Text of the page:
Recently I gave a model T driving lesson to a friend. Now mind you I consider my steering system; pitman arm, tie rods, king pins and wheel bearings ... to be as tight and responsive as possible. Well, he got in the drivers seat and after getting it into gear he was absolutely terrified. He said “your car doesn’t steer at all !” He was completely freaked out with the large steering wheel, the feeling of the spring loaded ball joints and the slight flexibility of the steering column. it is a very different touch driving a T. :-)
Mine steers better than my 62 I-H pickup did !!
Not many people nowadays have driven a car without power steering, let alone a T...
Sorry 63 I-H...
Mark : I can understand his surprise if that was his first attempt in a T. As you know, I drive mine alot and usually between 40 and 45 MPH, and initially I was very concerned about ending up in the ditch with the original set-up (16" steering wheel, 4:1 gears and a standard pitman arm) that was for me way too direct. Over time I ended up with a 17" wheel, 5:1 gears and a short pitman arm, and almost 1/4" toe-in as well as lots of camber (7 deg.) to keep things going straight. My car now steer like a dream, and others that have driven it say it's the best steering model T they have ever driven. Not an expensive conversion but certainly worth the effort and peace of mind. I'm always looking for the short pitman arm to help others with their modifications. I still don't know when they were used, but think it was very early in production. With the short arm you have to be aware of a possible over-center situation. Cheers : Bruce
How much to you consider the 7 degrees of camber contributes to the good steering? I think most cars have about half this much even though the Ford instructions say to set it at 5 degrees. Ditto the 1/4 inch tow in.
Sorry Neil I meant "caster". With "go-kart" steering and large skinny wheels and tires anything that helps things to go in a straight line helps in my opinion. I once had the experience of test driving a T that had the front axle installed backwards and instantly discovered the importance of caster. The camber on my car is stock (5 deg.)Sorry again for the confusion. Cheers : Bruce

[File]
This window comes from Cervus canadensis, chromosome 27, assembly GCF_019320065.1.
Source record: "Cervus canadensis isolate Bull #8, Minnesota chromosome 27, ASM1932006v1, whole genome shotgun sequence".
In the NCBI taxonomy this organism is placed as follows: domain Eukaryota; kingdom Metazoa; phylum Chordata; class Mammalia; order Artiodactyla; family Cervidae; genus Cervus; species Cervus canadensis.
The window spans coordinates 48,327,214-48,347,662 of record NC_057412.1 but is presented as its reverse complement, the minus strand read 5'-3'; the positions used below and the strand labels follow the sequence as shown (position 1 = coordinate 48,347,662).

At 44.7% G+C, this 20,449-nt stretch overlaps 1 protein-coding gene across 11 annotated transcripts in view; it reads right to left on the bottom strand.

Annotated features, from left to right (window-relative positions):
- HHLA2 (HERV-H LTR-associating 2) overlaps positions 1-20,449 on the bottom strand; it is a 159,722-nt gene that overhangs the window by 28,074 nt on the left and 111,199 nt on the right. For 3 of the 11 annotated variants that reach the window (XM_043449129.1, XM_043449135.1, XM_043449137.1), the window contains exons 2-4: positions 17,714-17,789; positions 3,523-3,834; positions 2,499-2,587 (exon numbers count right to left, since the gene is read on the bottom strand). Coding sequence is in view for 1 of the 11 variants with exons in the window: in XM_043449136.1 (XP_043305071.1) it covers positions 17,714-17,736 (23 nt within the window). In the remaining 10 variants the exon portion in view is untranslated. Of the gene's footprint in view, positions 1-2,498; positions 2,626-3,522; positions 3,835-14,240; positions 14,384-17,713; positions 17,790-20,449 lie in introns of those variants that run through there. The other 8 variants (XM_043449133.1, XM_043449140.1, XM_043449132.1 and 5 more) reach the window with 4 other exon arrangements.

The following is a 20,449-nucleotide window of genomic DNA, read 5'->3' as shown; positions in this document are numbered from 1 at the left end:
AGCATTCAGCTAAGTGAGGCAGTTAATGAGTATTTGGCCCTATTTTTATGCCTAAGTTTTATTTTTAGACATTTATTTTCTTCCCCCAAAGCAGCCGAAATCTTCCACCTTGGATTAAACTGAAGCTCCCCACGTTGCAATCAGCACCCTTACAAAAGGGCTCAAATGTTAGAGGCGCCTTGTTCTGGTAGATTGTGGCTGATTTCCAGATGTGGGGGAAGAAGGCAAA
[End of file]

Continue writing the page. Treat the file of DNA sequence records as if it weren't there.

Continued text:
That’s interesting Bruce. Didn’t know about a shorter arm. I’m used to driving model Ts but a newbie is already unsettled with the three pedals and the column actuated throttle. The movement of the steering wheel was a little startling. I love driving my T and it steers nicely ....and easily. My wife is always amazed by the tight steering radius. Often comments that it’s like parking a Smart car.
Are you sure you both aren't talking caster ?
7 degrees camber is a lot...caster has more of a "centering" effect than camber also. 7 degrees caster, on a straight axle, is totally normal. Caster also doesn't contribute to tire wear. 7 degrees positive camber will eventually wear the outer edges off.
Never mind Bruce ...lol
It's not steering in a T. It's aiming.
We drove our ‘26 coupe a lot in all sorts of conditions. It drove remarkably well, and the column and steering wheel had kind of a rigid, “modern” feel since the wheel was composite and the column was mounted to the dashboard. I’m guessing the experience will be much different with our ‘16 runabout when we get it on the road - small diameter wooden steering wheel and no support past the firewall. I can’t wait!!! :-)
My T steers very well. It's nothing special, just old used parts... except for the bushings.
Don't know what your friend was talking about, everyone notices how powerful the steering in a T is when they drive or ride in one.
Yes, the steering is very positive and strong as long as the car is moving. I was always told to never turn the steering wheel on a parked T due to stress on the system.
Yes Tyler, the steering column on my ‘23 is not supported to the dash so there is always a little flexing ... and there is always a little dead motion which is something that people who have only ever driven a modern car aren’t used to.